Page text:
“Conference centres need to be chameleons, changing and adapting dependent on the audience and content requirements”
Carl Standertskjold, Sony
It is, then, something of a perfect storm: an increasingly competitive market; a broad range of requirements that need to be catered for; a generational change in technology – and an increasingly sophisticated, savvy customer. The stakes are high when it comes to conference centres making the right decisions to ensure they too can offer “the very latest”, “world class” or “state-of-the-art” when it comes to putting images on screens in conference centres.
“Projection remains the standard for delivering video and images in conference centres today, and that’s mainly due to the flexibility projection offers,” says Carl Standertskjold, corporate segment marketing manager at Sony. “Conference centres need to be chameleons, changing and adapting dependent on the audience and content requirements. Projection offers a straightforward and flexible solution that can be adapted rapidly to each client’s requirement.”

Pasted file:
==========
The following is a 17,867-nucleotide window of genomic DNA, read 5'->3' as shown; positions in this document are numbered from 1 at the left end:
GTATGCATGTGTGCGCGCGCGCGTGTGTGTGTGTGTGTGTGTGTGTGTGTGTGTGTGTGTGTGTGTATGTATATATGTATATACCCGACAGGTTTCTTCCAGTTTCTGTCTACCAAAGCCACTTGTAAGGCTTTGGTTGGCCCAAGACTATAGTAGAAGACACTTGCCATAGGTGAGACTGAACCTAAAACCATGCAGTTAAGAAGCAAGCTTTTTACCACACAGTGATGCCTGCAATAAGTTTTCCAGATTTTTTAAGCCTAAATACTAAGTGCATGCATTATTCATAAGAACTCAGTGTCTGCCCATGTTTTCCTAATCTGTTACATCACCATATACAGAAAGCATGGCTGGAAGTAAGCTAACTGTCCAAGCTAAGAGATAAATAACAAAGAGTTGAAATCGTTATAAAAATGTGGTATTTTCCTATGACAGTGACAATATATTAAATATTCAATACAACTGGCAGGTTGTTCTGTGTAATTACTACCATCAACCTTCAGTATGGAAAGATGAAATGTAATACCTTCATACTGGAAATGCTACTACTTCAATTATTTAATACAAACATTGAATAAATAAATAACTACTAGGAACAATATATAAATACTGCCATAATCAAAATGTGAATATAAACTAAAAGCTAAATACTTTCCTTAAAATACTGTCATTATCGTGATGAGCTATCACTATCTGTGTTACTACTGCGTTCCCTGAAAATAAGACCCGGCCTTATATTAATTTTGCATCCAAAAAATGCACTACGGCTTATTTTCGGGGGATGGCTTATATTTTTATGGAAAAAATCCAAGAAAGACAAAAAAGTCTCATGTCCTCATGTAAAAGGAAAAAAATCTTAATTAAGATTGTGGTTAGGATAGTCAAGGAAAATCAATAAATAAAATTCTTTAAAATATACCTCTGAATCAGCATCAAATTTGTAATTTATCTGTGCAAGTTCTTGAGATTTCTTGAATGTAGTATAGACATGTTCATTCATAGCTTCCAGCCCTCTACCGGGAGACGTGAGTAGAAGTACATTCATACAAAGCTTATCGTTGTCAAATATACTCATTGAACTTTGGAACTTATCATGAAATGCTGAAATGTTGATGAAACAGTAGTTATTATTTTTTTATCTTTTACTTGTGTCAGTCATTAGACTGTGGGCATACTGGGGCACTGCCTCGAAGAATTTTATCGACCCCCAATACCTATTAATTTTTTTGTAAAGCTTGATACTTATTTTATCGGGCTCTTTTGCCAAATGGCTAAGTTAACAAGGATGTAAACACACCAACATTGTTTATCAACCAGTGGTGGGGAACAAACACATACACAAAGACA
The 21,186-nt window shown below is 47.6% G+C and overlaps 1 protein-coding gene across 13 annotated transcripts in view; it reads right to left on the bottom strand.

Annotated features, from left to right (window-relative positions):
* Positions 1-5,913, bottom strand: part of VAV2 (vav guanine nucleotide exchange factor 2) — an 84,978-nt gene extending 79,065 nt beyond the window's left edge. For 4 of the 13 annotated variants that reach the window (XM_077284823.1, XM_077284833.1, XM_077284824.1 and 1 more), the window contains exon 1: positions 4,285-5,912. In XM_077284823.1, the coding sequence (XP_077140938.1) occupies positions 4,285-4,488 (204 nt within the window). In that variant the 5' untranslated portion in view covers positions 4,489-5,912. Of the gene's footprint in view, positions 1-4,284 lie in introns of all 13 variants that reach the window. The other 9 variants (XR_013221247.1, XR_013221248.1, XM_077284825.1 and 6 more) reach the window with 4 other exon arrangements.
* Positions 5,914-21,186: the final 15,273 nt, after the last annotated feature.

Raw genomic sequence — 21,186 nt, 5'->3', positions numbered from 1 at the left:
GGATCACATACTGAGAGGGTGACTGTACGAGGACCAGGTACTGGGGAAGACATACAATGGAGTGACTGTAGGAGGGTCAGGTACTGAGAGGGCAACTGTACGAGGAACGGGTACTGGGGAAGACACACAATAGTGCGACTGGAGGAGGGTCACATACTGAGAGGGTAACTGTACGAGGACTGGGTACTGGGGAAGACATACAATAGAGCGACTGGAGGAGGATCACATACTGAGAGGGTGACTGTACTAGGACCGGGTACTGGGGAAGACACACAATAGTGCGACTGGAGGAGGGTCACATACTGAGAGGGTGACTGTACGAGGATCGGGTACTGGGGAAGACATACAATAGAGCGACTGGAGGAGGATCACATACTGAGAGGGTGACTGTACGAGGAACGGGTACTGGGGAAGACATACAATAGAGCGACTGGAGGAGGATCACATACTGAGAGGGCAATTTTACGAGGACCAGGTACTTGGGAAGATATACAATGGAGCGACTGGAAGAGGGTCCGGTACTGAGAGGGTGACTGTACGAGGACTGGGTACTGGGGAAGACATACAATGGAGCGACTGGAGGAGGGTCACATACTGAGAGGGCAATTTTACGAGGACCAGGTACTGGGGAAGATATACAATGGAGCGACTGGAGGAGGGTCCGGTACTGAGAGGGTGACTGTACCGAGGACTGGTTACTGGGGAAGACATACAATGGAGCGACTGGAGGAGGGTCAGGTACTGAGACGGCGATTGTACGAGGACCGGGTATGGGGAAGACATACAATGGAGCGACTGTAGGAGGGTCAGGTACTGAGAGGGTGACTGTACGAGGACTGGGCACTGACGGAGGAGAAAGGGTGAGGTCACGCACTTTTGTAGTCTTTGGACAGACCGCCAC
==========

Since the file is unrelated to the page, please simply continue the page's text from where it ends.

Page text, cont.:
“Projection is still very much the main cost-effective medium for getting content onto screens,” echoes Colin Etchells, who is group technical director at integrator Visavvi. “Performance is increasing with the advent of laser light engines and superior optics, coupled with enhanced resolutions such as 4K starting to become more prevalent as well as affordable.”
“LED wall is currently only a tiny percentage of the market, mostly due to the still significant price difference,” he continues. “LED resolution has matured, with sub 1.0mm pitch now appearing; however, this high detail still comes at a price premium – making it unrealistic for many venues presently.”
“For conference centre AV, a front projection solution is still the lowest cost option to enable a large screen to feature in this environment,” agrees Steve Scorse, vice president, Unilumin Group. “However, the growth of LED videowalls over projectors in conference and event centres continues unabated. The continued reduction in LED display costs has opened the technology as a possibility for many customers.”